Written by Kurt Wagner, Mashable’s Social Media Reporter:
Pinterest is expanding its first major ad offering, Promoted Pins, to all businesses in hopes of capturing ad dollars from small and medium size businesses.
San Francisco-based Pinterest announced on Thursday that all businesses will soon be able to pay to promote their content in search and category feeds on the service. Pinterest first rolled outpromoted pins to paid advertisers in May, testing the program with a dozen large advertisers.
The company is using what it calls a “do-it-yourself” tool that will enable smaller businesses to set up their own promotions moving forward. The company is testing the new tool with a handful of SMBs before a full launch, and other interested advertisers can apply for the program here. Advertisers will pay every time a user clicks on their ad.
Pinterest also announced a new expanded analytics tool intended to provide better feedback on how company ads are performing. The analytics dashboard, which is rolling out slowly to all business accounts on Pinterest, includes data about impressions, clicks and repins for company content.
The hope is that businesses will identify which of their pins are doing well, and decide to put ad money behind that pin in order to boost its reach on the platform.
This ad strategy has proven popular among other social networks. Facebook and Twitter both offer promoted ads in their content feeds, and Google is well known for its promoted ads in search results.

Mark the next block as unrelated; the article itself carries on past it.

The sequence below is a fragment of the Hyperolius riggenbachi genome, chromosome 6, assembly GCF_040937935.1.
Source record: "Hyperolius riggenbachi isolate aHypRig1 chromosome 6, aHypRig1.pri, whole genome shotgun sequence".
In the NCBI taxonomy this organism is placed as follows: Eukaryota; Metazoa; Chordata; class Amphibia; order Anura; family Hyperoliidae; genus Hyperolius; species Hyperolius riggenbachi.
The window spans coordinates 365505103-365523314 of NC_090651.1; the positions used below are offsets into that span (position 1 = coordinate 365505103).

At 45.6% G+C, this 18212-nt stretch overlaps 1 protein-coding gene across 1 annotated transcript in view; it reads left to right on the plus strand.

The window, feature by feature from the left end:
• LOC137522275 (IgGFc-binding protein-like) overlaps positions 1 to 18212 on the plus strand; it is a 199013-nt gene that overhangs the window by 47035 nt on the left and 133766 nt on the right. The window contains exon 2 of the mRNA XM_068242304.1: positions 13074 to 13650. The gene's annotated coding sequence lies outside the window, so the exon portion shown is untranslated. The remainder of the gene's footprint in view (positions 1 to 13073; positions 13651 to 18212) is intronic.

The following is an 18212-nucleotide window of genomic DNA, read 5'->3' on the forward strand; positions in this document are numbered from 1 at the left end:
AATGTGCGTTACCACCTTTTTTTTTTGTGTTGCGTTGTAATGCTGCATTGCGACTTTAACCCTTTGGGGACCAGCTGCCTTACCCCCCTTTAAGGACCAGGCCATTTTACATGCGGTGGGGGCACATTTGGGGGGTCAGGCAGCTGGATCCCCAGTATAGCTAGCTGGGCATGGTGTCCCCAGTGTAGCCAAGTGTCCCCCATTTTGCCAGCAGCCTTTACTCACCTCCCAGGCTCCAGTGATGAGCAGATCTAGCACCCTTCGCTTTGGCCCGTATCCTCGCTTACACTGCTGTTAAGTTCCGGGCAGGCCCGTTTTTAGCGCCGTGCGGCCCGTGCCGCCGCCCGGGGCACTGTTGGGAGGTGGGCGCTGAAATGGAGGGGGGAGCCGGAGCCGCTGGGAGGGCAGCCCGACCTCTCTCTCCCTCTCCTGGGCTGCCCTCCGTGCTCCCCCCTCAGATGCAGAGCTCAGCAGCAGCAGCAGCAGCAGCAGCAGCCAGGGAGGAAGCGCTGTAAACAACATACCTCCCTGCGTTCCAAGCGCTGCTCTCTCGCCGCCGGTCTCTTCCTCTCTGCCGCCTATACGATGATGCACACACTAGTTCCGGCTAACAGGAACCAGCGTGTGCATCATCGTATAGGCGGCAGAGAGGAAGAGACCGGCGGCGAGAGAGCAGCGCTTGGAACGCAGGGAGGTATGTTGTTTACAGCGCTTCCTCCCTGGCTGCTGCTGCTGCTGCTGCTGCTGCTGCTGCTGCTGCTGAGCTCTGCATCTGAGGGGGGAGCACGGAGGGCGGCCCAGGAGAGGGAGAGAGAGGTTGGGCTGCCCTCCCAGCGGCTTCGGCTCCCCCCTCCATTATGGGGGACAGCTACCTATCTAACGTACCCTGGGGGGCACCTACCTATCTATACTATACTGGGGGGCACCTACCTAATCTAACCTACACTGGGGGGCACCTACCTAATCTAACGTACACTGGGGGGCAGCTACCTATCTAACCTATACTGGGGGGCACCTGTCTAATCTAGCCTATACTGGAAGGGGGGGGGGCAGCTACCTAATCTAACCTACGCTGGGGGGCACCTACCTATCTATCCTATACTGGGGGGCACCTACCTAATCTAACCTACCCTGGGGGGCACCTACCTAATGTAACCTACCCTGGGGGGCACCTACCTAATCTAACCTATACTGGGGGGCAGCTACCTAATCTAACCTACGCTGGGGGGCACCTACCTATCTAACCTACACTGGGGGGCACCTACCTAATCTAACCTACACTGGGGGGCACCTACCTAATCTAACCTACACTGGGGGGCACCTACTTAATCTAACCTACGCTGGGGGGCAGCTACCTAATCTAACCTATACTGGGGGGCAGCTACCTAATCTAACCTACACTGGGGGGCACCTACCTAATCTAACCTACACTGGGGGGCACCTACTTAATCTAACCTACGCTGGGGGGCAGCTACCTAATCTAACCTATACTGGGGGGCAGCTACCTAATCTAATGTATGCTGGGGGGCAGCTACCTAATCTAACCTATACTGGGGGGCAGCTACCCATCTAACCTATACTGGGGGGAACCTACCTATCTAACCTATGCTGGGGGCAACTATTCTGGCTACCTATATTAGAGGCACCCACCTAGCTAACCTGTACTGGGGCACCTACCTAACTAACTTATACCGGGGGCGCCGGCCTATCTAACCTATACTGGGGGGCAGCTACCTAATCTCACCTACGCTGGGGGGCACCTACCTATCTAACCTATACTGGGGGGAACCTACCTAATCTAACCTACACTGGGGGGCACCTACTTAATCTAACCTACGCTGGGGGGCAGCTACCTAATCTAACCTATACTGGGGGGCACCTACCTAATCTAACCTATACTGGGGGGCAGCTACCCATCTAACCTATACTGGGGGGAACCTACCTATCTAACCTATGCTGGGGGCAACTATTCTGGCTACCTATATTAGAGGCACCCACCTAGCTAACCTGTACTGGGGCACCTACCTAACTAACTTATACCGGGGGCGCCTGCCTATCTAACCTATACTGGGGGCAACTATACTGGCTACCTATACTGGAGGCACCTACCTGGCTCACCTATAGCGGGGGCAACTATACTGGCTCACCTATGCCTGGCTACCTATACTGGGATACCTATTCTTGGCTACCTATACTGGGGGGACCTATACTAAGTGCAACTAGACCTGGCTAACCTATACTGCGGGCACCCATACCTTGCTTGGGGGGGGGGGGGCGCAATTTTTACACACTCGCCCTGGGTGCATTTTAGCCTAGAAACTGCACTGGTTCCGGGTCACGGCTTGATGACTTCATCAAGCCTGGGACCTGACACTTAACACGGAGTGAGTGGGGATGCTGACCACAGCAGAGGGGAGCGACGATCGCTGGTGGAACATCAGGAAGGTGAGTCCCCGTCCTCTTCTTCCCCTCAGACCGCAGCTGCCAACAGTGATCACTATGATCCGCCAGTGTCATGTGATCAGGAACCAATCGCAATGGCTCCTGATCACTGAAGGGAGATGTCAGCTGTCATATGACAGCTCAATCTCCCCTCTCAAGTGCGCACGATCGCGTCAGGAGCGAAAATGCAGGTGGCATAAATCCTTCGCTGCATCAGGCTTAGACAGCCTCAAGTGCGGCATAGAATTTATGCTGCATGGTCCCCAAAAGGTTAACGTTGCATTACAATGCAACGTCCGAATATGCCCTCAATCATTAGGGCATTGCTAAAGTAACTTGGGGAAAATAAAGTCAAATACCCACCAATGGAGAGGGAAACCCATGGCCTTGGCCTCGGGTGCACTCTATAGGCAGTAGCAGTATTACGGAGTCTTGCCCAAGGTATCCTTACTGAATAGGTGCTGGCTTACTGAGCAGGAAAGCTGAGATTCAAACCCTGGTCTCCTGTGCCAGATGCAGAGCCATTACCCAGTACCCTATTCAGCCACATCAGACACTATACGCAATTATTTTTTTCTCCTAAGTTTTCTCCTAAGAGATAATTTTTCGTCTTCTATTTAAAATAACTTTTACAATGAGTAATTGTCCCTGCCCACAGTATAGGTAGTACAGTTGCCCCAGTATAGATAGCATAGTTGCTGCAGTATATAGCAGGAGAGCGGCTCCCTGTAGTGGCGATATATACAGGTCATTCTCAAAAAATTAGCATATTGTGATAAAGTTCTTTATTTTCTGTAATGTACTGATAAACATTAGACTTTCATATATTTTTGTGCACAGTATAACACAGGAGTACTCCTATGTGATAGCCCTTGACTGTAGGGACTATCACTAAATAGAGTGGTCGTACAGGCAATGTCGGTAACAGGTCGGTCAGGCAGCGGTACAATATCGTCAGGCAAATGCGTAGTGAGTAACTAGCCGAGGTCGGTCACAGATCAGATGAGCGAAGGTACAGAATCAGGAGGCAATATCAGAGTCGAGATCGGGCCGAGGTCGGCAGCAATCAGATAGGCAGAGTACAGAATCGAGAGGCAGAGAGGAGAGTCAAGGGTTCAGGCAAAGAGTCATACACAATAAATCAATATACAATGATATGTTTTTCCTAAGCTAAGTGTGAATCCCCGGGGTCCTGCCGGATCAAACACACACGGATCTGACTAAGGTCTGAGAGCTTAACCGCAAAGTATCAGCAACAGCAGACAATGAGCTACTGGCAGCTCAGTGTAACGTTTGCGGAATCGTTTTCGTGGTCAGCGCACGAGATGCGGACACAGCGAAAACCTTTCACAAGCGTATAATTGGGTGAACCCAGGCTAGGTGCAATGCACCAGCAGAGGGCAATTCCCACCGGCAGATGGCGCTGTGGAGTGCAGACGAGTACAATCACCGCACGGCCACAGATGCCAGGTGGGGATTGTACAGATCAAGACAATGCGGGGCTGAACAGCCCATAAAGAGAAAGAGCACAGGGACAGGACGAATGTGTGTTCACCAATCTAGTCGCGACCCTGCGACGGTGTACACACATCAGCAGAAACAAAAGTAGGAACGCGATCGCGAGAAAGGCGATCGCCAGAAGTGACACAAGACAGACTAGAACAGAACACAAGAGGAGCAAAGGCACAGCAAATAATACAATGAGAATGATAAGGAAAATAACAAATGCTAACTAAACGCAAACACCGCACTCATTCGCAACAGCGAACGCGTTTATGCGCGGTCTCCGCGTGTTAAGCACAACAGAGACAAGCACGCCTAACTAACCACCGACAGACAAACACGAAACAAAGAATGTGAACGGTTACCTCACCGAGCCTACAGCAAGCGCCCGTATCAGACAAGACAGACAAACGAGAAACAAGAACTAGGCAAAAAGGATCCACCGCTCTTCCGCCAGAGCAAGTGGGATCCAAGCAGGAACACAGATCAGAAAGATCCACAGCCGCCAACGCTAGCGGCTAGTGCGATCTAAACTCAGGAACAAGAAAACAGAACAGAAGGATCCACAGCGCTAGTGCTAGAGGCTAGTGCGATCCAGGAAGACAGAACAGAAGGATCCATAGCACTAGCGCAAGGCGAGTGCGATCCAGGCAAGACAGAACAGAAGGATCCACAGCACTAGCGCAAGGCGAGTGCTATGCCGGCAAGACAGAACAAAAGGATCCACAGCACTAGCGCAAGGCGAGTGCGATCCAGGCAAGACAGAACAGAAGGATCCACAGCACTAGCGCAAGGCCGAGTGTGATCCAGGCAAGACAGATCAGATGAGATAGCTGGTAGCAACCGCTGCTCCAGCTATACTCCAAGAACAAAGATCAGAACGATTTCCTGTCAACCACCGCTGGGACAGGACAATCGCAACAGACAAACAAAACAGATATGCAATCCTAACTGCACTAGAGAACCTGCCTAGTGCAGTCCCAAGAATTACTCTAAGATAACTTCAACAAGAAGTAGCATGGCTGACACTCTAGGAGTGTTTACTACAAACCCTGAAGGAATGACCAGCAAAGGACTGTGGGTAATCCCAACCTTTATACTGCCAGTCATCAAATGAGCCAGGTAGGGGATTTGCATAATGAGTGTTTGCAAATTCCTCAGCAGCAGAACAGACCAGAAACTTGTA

Small businesses ad dollars are a valuable commodity among these tech companies. Many SMBs don’t have the budget to advertise across all social media channels, so they are forced to pick and choose to a greater extent than bigger brands like Coke or Nike.
Both Facebook and Twitter are fighting to capture the attention of SMBs, a battle Pinterest just joined. Facebook, which has more than one million small business advertisers on its platform, is currently offering a summer boot camp to teach SMBs how to advertise on the service; Twitter hosted San Francisco Mayor Ed Lee and House Minority Leader Nancy Pelosi at its SF headquarters to kick off Small Business Week in California last month.
Pinterest has a smaller user base and less experience working with SMBs than those other three companies, but it may have one advantage: user intent to buy.
People come to Pinterest when they’re looking for ideas — a recipe or travel destination — and that intent makes them more likely to make a purchase, Don Faul, Pinterest’s head of operations, told the Wall Street Journal.
“People use Pinterest when they are thinking or dreaming about the future,” he said.
Pinterest investors, who recently valued the company at a whopping $5 billion, hope that future includes a lot of Promoted Pins.